Methane gas hydrate forming below a rock overhang at the seafloor on the Blake Ridge diapir.

Methane gas hydrate forming below a rock overhang at the sea floor on the Blake Ridge diapir. This image, taken from the DSV Alvin during the NOAA-sponsored Deep East cruise in 2001, marked the first discovery of gas hydrate at the sea floor on the Blake Ridge. Methane bubbling out of the sea floor below this overhang quickly “freezes.” forming this downward hanging hydrate deposit, dubbed the "inverted snowcone." Click image for larger view.

Windows to the Deep

Exploration of the Blake Ridge

July 22 – August 3, 2003

On this exploration, scientists used the Alvin submersible and other tools to explore the biology, physics, and chemistry of sea-floor methane seeps at water depths of 2,000 m to 2,800 m off the coast of the southeastern United States. These seeps occur where methane hydrate deposits—a solid form of methane and water stable at high pressures and low temperatures—rise to shallow depths beneath the sea floor and break down to produce methane gas. The Alvin dives explored three sea-floor features where scientists found chemosynthetic communities that live on or near the sea-floor emission sites.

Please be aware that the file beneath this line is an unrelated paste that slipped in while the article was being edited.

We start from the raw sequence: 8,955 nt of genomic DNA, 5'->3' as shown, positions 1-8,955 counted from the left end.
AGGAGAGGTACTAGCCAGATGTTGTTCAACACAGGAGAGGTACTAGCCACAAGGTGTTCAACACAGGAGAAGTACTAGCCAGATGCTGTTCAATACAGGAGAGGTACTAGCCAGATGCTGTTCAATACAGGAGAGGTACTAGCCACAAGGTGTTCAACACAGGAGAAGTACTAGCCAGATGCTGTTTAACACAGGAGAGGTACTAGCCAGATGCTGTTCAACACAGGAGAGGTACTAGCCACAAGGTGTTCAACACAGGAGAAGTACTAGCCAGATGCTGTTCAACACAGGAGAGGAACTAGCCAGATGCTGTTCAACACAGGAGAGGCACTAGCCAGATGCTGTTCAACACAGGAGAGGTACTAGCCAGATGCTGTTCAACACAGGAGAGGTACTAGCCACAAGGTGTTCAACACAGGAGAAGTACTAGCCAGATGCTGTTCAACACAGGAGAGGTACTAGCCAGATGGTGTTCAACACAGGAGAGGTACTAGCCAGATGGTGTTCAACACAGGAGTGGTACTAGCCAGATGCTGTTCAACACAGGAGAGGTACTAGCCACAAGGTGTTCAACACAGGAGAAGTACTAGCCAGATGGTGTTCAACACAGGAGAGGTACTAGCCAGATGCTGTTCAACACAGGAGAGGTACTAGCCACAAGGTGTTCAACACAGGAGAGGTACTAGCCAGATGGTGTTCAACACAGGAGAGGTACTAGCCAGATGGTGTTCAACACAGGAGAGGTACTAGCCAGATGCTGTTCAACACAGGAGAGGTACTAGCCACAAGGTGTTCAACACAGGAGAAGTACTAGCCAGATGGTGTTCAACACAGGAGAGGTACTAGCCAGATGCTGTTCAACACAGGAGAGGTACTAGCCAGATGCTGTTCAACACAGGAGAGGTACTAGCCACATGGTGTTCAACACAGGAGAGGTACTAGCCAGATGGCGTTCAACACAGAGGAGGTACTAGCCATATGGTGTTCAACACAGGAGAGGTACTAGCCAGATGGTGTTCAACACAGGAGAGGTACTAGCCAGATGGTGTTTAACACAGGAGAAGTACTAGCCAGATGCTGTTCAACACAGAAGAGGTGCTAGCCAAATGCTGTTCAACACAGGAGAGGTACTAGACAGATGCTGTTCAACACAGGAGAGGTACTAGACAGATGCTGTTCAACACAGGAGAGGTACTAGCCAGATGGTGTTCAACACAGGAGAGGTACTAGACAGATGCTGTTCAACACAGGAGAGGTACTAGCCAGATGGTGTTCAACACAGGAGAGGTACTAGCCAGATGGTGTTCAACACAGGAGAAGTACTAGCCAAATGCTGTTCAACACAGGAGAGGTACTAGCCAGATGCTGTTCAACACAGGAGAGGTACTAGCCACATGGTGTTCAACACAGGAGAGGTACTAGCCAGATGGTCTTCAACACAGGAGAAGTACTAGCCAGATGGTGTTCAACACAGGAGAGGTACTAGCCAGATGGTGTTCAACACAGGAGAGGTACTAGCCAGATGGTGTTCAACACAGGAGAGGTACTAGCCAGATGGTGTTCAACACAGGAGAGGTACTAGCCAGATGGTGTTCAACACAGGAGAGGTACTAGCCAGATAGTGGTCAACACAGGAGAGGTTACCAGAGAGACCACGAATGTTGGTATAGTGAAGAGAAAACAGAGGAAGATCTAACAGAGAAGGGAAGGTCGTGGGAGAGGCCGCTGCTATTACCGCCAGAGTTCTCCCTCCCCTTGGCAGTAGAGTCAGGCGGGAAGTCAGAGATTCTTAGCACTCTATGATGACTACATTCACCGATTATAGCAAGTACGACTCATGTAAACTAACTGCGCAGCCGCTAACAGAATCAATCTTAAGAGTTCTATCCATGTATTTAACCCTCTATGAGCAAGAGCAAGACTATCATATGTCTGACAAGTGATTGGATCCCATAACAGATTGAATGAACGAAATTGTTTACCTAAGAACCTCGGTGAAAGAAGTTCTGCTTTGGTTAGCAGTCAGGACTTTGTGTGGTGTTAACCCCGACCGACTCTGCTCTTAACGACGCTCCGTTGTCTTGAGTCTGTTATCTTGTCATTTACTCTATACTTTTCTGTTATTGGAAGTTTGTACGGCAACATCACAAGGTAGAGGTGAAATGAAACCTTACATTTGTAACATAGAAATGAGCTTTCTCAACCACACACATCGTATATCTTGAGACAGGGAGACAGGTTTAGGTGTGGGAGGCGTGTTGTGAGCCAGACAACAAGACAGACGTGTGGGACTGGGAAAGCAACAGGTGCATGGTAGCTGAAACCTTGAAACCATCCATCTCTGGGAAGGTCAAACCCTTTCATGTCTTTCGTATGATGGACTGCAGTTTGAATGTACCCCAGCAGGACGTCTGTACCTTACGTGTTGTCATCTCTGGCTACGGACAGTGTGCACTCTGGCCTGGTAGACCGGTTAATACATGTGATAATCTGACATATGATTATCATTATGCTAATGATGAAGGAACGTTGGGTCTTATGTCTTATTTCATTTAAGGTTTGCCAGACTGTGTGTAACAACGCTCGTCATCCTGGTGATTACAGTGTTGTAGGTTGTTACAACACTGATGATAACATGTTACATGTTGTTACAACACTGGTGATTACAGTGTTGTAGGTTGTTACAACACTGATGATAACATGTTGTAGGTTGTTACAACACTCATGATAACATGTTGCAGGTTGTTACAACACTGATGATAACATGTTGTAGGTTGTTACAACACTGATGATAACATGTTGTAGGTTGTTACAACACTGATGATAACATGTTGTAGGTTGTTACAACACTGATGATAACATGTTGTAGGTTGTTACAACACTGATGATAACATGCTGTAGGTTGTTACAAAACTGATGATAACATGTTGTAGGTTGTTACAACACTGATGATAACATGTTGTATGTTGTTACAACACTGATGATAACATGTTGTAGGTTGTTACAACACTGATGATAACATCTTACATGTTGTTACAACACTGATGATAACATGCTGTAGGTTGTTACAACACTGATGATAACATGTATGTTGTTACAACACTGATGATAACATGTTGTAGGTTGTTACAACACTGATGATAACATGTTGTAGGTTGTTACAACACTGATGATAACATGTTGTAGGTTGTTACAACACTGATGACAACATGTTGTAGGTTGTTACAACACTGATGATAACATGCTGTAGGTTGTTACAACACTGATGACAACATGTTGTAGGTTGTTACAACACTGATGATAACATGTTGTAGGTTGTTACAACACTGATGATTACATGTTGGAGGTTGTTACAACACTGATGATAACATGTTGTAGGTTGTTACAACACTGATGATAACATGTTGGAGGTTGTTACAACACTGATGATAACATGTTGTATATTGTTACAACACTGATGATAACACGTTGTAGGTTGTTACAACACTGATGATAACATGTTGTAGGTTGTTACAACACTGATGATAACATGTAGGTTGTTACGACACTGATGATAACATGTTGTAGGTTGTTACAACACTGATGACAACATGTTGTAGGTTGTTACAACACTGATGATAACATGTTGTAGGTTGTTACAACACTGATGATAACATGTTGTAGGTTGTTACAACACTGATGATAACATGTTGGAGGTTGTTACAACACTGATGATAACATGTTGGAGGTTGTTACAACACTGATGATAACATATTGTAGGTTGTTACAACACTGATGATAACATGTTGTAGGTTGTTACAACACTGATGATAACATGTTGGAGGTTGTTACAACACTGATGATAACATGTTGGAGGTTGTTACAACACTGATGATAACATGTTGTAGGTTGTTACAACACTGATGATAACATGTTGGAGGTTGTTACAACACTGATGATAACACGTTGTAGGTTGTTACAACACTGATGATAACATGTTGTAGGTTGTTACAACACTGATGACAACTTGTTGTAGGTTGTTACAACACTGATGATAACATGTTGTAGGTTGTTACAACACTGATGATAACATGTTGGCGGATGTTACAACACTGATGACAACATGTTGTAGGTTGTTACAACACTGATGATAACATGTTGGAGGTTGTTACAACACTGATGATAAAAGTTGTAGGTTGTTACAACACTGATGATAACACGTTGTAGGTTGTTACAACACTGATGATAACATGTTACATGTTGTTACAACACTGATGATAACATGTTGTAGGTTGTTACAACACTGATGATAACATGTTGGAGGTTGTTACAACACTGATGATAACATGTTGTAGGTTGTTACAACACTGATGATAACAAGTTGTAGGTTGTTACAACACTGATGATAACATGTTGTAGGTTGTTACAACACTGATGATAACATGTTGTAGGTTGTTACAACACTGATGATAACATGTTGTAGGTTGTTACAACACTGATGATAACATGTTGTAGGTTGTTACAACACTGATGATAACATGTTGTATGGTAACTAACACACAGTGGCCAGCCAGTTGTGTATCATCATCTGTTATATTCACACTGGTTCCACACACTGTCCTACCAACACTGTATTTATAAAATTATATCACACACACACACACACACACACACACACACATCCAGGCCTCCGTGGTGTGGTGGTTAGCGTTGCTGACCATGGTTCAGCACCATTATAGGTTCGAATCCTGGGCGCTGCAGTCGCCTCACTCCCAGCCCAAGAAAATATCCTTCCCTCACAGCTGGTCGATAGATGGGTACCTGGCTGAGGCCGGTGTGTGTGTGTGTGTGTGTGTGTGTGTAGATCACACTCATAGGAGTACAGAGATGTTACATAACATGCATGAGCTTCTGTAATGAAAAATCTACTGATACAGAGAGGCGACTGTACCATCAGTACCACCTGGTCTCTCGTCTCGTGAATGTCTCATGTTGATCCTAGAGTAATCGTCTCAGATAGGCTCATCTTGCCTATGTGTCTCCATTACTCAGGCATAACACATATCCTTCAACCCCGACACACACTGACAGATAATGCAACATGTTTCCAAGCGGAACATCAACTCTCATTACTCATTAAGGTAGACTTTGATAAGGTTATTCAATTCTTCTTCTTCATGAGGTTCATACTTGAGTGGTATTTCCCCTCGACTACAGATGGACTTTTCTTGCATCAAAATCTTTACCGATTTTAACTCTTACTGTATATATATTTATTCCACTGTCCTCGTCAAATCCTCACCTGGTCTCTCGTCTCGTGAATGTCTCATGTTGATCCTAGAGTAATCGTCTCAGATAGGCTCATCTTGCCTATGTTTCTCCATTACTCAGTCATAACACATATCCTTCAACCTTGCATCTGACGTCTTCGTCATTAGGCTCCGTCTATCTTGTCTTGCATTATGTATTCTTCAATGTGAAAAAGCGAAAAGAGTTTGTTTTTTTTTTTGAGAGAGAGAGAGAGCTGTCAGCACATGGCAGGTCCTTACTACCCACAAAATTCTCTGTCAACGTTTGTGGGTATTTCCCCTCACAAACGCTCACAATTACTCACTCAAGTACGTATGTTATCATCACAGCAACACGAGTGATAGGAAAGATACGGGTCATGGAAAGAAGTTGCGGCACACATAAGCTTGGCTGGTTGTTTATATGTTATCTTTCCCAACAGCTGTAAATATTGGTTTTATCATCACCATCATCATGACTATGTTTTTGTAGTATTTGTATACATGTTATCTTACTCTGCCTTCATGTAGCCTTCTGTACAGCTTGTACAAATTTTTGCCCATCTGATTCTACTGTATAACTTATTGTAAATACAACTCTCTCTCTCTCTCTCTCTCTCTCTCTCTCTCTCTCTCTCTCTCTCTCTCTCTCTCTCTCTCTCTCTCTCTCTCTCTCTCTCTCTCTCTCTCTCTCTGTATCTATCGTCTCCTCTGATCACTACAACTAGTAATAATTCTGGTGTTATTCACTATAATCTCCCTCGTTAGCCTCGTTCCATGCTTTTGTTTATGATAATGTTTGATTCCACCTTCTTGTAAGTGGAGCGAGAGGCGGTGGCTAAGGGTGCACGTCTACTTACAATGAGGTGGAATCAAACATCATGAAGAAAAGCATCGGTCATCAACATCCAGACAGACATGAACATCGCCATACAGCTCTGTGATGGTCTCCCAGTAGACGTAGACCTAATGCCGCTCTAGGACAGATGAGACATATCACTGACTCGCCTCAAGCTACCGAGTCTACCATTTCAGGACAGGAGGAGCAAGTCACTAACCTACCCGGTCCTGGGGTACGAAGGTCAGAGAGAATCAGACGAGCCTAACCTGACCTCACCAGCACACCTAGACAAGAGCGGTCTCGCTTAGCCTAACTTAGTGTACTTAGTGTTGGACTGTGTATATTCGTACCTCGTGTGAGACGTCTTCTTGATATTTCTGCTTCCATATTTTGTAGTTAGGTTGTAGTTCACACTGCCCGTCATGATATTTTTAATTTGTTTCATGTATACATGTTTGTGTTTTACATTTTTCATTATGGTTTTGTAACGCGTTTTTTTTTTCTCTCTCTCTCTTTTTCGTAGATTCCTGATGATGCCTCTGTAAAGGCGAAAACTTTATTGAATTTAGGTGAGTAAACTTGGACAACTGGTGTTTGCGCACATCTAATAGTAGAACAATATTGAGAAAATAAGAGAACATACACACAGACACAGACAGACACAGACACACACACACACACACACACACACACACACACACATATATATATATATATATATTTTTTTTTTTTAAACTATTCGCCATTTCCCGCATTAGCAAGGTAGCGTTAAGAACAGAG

Background information for this exploration can be found on the left side of the page. Daily updates and more detailed logs and summaries of exploration activities are posted below and to the right.

Updates & Logs

Click images or links below for detailed mission logs.

Aug 01 Log August 1, 2003 Have you heard of organic carbon that microbes degrade to make methane? Join the search!

July 31 Log July 31, 2003 The young science party consists mainly of graduate and undergraduate students. Read about a first Alvin dive experience in today's log.

July 30 Log July 30, 2003 The crew returns to the Blake Ridge Diapir in search of Ice Shrimp and Gas Hydrate. They also experience the strong smell of hydrogen sulfide gas.

July 29 Log July 29, 2003 The crew has completed the first dive ever on the Cape Fear Diapir. Near the landing site, divers encountered the most biologically diverse location of the day.

July 28 Log July 28, 2003 Discovery of a new species of polychaete worm at the Blake Ridge seeps.

July 27 Log July 27, 2003 Dive two at Blake Ridge Diapir yielded, “Waves of clams as far as we could see.”

July 26 Log July 26, 2003 The next two dives will occur at the Blake Ridge Diapir, a site known for its concentration and diversity of seep organisms, hydrate, and other features such as bacterial mats.

July 25 Log July 25, 2003 The first Alvin dive is complete. This was the first dive ever along the northeastern eroded flank (side) of Blake Ridge.

July 23 Log July 23, 2003 After passing through a squall, the science party makes preparations for tomorrow's first dive on Blake Ridge.